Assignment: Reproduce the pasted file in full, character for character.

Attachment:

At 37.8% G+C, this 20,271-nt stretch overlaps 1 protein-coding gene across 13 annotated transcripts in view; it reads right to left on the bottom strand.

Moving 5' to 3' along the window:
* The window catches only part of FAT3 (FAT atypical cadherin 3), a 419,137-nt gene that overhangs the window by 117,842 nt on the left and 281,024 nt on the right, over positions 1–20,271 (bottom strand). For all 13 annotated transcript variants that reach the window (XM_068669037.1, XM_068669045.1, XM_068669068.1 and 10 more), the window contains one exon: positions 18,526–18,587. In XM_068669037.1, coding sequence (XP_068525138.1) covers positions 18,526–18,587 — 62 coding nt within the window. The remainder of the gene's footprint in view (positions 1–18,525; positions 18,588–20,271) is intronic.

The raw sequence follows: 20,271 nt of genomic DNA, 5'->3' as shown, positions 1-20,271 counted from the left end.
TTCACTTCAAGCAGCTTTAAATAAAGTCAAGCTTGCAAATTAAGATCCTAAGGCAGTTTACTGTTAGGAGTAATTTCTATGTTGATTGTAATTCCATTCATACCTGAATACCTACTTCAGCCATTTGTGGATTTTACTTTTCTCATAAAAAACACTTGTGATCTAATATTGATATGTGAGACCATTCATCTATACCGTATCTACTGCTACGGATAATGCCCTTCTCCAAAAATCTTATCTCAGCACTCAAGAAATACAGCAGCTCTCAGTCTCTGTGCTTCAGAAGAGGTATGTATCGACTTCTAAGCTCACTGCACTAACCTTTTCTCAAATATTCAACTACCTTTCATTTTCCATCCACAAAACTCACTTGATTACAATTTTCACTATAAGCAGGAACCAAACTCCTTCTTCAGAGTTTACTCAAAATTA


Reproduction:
At 37.8% G+C, this 20,271-nt stretch overlaps 1 protein-coding gene across 13 annotated transcripts in view; it reads right to left on the bottom strand.

Moving 5' to 3' along the window:
* The window catches only part of FAT3 (FAT atypical cadherin 3), a 419,137-nt gene that overhangs the window by 117,842 nt on the left and 281,024 nt on the right, over positions 1–20,271 (bottom strand). For all 13 annotated transcript variants that reach the window (XM_068669037.1, XM_068669045.1, XM_068669068.1 and 10 more), the window contains one exon: positions 18,526–18,587. In XM_068669037.1, coding sequence (XP_068525138.1) covers positions 18,526–18,587 — 62 coding nt within the window. The remainder of the gene's footprint in view (positions 1–18,525; positions 18,588–20,271) is intronic.

The raw sequence follows: 20,271 nt of genomic DNA, 5'->3' as shown, positions 1-20,271 counted from the left end.
TTCACTTCAAGCAGCTTTAAATAAAGTCAAGCTTGCAAATTAAGATCCTAAGGCAGTTTACTGTTAGGAGTAATTTCTATGTTGATTGTAATTCCATTCATACCTGAATACCTACTTCAGCCATTTGTGGATTTTACTTTTCTCATAAAAAACACTTGTGATCTAATATTGATATGTGAGACCATTCATCTATACCGTATCTACTGCTACGGATAATGCCCTTCTCCAAAAATCTTATCTCAGCACTCAAGAAATACAGCAGCTCTCAGTCTCTGTGCTTCAGAAGAGGTATGTATCGACTTCTAAGCTCACTGCACTAACCTTTTCTCAAATATTCAACTACCTTTCATTTTCCATCCACAAAACTCACTTGATTACAATTTTCACTATAAGCAGGAACCAAACTCCTTCTTCAGAGTTTACTCAAAATTA